“The Good Friends’ Veterinary Clinic” is an exploration of the life of a recently widowed veterinary surgeon and how she deals with the consequences of a lifetime of putting her family before herself. I was aiming for a cross between James Herriot and Sally Wainwright (Last Tango in Halifax). It is set in rural Scotland and is filled with diverse women and their animal friends, from the partnership between receptionist Gail and her guide dog Beth, to butch lesbian, Mags, who loves her crazy mare, Strumpet, almost more than life itself.
I finished writing a while back and had been looking for an agent, but hadn’t been very active in pursuing it. After something of a break, I looked through The Writers’ and Authors’ Yearbook last Friday and something about this agent caught my eye, so I sent off a submission. Since then everything has happened at high speed. Anyway, I don’t want to say any more right now as we are at the contract stage and it’s not quite complete. Suffice it to say, I think I’ve found someone I can really work with, which feels brilliant!
More pictures now. Thomas, Gry and I were driving back from a case yesterday when we noticed the almost-perfect reflection of mountains in Skøvatnet, the lake we were driving beside. It was so still and so beautiful that Thomas actually turned the car round so we could all go back and take some pictures.
There was something of an unexpected coda to last week’s post about the dead eagle. Line, who oversees our animal health and welfare team, commented on my Facebook post last week to say “Good job”. I was slightly surprised then, when she called me midweek to talk about it. She sounded a little tentative as she opened up the OK Program instructions for the year and asked me which protocol it was I’d followed. She opened up the familiar sheet with the instructions and polite dissection photos and I told her that yes, that was what I had done.
It turns out that though I had very carefully read and translated the instructions, I hadn’t given the same attention to the explanation at the top, which said that this form was for the use of hunters who found birds when they were out hunting. My eagle had been found by someone out hunting, but apparently the form I should have filled in, as a Mattilsynet vet, was actually to be found on MatCIM, the emergency monitoring channel that we use to track outbreaks and emergencies. Had I found the instructions on MatCIM, I would have discovered that there was no need to take the wing at all, and the swabs alone were enough. Still, she said, probably the Veterinær Institutt down in Ås were pleasantly surprised to have received my carefully packed eagle wing…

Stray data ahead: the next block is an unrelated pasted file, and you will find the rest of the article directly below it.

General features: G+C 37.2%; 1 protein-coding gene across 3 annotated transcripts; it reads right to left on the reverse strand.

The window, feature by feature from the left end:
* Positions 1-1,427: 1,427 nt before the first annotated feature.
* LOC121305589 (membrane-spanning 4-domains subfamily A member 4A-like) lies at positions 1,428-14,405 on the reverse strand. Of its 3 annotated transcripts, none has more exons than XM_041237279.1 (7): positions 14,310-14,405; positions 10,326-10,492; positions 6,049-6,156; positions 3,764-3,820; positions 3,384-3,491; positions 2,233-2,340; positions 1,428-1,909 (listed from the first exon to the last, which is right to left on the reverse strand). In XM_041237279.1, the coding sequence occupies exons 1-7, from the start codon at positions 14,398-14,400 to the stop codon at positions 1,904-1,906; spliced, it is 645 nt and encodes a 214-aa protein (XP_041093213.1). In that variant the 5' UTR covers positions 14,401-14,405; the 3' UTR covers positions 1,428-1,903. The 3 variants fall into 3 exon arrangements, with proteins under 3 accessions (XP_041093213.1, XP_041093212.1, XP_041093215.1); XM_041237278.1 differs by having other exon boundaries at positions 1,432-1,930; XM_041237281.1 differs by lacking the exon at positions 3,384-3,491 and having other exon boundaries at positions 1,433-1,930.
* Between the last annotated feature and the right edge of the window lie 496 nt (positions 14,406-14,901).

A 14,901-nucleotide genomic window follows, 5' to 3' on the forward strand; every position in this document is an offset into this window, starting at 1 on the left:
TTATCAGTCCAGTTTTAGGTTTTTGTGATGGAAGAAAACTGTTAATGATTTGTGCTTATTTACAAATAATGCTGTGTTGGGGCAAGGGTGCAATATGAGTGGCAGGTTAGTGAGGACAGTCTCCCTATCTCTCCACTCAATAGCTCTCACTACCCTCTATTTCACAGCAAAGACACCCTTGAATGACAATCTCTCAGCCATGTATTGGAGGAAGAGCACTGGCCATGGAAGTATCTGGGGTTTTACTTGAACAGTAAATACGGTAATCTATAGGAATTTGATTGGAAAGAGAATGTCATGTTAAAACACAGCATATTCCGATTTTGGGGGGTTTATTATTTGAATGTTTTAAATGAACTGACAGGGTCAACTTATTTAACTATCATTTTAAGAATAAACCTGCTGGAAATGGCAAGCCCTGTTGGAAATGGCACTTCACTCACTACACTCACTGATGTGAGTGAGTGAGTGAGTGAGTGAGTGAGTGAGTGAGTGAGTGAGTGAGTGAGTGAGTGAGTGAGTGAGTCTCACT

She apologised for laughing, but I actually thought it was funny enough to relate it to the three colleagues with whom I sat and ate lunch a few minutes later. They all thought it was hilarious too. So I was laughing for what remained of the day and was still giggling to myself as I drove home. After all, there was no harm done, it had certainly been an adventure and anyway, I love things that are just too ridiculous. The lab haven’t got back to me yet, so I still don’t know whether the poor old eagle died of bird flu, but don’t worry. I’ll keep you posted.
And finally, I’ll leave you with another midnight sun picture. Have a good week!
Regular readers will be glad to know that this week has been better than last. I want to thank the people who reached out to me after reading what I wrote. I’m still a bit short on local friends, but I have spoken online and on the phone to both old and new friends this week, which has really meant a lot. Some of my colleagues have been supportive too, and to them, thank you so much.
It’s been a busy week. I was out on two welfare inspections on Monday and another on Wednesday. The inspections themselves don’t take long, though there can be a fair bit of driving. Writing the reports and dealing with the aftermath often takes longer, though as there was nothing too challenging, the reports themselves were less urgent than checking the animals weren’t suffering. I will be going on holiday in three weeks time and there’s definitely a feeling in my head that my main aim at the moment is just to keep going until I get there. One of the things I learned early in my career was that I can continue to function on the surface, even when there’s turmoil inside, but that’s wearing a bit thin right now. I will ultimately be fine, but I’m not sure it’s good for me.
On top of the welfare visits, I received an e-mail about a dead sea eagle, which needed to be tested for bird flu. There have been a few confirmed cases up here, and most have been in sea eagles, presumably because they are at the top of the food chain. When people report dead birds, we have to go out and swab them. Up until now, I hadn’t done any, so as with any new procedure, before I could go out, I had to find out what equipment I needed, whether we had that equipment, and once that question was resolved, I needed to find out how to do it.
Because it’s a high risk infection, Mattilsynet is monitoring the situation as part of its OK program. The correct protocol, on finding a dead bird, is to leave it where it is and alert us. That hadn’t happened in this case. The bird had already been scooped up and was in the freezer of one of the council offices in our region. Perhaps I should warn you that the rest of this blog is going to be about my (to me) amusing encounter sampling this dead eagle, so if that isn’t your kind of thing, you should probably look away now!
There are a lot of occasions in Mattilsynet where we are asked to do things we haven’t done before. Quite often you will be doing it without being shown how, because we’re all so spread out that there isn’t always someone local to show you. In order to help us cope with this with regard to the OK program, there is a massive word document, updated annually, with descriptions of what samples you need to take, how to take them, how to send them off to the lab and which lab each needs to go to.